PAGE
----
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Unbound Medicine.
(altitude sickness)
4,631 results
  • Macitentan attenuates chronic mountain sickness in rats by regulating arginine and purine metabolism. [Journal Article]
    J Proteome Res. 2020 Jul 09 [Online ahead of print]Gao X, Zhang Z, … He K
  • Chronic mountain sickness (CMS) is a high-altitude complication with high rates of morbidity and mortality. CMS is characterized by high-altitude polycythemia (HAPC) and high-altitude pulmonary hypertension (HAPH). In this study, macitentan, a dual endothelin receptor antagonist, was used to treat CMS, and the induced metabolomics changes were studied. CMS was induced in rats in a hypobaric hypox…
  • Incidence and Determinants of Acute Mountain Sickness in Mount Kinabalu, Malaysia. [Journal Article]
    High Alt Med Biol. 2020 Jun 30 [Online ahead of print]Yang SL, Ibrahim NA, … Liew HB
  • Background: Acute mountain sickness (AMS) is the most common type of high-altitude sickness. The incidence of AMS varies by mountain location, trail characteristics, and study design. The lack of local epidemiology data has driven us to investigate the incidence and severity of AMS and its associated factors at Mount Kinabalu, Malaysia. …
  • [High altitude pulmonary edema misdiagnosed as pneumonia]. [Case Reports]
    Ter Arkh. 2019 Mar 15; 91(3):68-70.Sarybaev AS, Maripov AM, … Sydykov AS
  • High altitude pulmonary edema (HAPE) is a relatively rare form of high altitude illness. However, without immediate treatment, HAPE is fatal. Furthermore, HAPE is characterized by non-specific signs and symptoms, and many clinical conditions may mimic it. In the present article, we report a case of HAPE misdiagnosed as pneumonia. We also discuss the issues of prevention and early treatment option…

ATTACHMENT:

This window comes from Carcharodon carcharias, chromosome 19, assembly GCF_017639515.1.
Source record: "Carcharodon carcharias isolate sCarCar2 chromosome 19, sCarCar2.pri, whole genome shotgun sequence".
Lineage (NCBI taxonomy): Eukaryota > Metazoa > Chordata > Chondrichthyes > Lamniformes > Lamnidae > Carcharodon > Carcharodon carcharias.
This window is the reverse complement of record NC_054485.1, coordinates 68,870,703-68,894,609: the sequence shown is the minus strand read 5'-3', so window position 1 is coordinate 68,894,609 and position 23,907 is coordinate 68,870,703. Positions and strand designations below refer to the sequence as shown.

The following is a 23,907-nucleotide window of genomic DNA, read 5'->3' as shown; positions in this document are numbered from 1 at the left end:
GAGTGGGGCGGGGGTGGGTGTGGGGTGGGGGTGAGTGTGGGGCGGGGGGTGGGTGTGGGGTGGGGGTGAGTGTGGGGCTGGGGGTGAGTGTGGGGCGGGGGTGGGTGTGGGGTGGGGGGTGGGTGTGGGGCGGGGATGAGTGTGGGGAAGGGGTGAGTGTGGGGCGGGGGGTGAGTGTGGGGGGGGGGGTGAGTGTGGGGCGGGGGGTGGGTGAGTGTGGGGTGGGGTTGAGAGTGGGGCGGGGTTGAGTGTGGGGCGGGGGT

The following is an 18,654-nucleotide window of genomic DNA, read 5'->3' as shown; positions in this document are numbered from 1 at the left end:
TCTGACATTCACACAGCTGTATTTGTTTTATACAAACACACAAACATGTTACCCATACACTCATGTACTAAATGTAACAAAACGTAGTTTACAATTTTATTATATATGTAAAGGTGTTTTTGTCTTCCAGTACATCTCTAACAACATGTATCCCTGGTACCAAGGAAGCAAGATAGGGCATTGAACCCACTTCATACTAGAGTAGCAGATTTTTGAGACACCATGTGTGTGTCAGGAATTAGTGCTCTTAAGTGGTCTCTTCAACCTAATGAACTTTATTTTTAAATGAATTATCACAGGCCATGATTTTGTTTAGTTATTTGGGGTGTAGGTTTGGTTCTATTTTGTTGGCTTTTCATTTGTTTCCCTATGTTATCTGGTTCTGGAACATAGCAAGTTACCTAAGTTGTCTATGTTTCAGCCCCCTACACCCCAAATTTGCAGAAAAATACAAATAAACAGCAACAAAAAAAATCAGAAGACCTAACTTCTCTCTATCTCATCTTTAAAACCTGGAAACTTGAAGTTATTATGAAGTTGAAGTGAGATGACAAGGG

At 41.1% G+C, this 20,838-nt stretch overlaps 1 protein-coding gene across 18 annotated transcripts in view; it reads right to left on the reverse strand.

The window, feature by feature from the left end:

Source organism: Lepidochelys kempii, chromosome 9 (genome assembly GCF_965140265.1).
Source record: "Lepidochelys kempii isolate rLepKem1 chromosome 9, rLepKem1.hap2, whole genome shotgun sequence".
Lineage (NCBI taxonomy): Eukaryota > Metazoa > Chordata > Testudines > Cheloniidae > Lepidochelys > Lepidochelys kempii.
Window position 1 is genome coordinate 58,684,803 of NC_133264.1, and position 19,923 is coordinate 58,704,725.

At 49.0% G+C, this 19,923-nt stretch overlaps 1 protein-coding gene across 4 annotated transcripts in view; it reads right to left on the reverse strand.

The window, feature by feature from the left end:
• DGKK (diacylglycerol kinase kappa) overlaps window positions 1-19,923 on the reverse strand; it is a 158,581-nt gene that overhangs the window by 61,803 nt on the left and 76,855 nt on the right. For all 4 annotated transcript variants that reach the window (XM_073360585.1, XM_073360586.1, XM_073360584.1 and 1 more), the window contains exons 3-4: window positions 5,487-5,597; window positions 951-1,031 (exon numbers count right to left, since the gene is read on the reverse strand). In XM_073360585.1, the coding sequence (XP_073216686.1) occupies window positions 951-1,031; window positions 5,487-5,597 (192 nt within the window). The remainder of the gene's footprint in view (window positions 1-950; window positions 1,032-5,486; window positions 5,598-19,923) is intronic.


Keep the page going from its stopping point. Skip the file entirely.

• Ibuprofen versus acetazolamide for prevention of acute mountain sickness. [Journal Article]
    Medwave. 2020 Jun 11; 20(5):e7733.Schilling M, Irarrázaval S
  • CONCLUSIONS: We identified two systematic reviews that included only one primary study, which is a randomized trial. We concluded it is not possible to establish whether ibuprofen is better or worse than acetazolamide because the certainty of evidence has been evaluated as very low.
  • Incidence of decompression sickness in hypobaric hypoxia training. [Journal Article]
    Undersea Hyperb Med. 2020 Second Quarter; 47(2):203-210.Ercan E, Demir AE, … Toklu AS
  • Simulated flight in a hypobaric chamber is a fundamental component in the physiological training of aviators. Although rare, there is always a risk of decompression sickness (DCS) in trainees during hypobaric hypoxia training. In this study we aimed to determine the incidence of altitude-induced DCS and the symptoms manifested in trainees and inside chamber observers (ICOs) during the training se…
  • High-altitude mountain telemedicine. [Journal Article]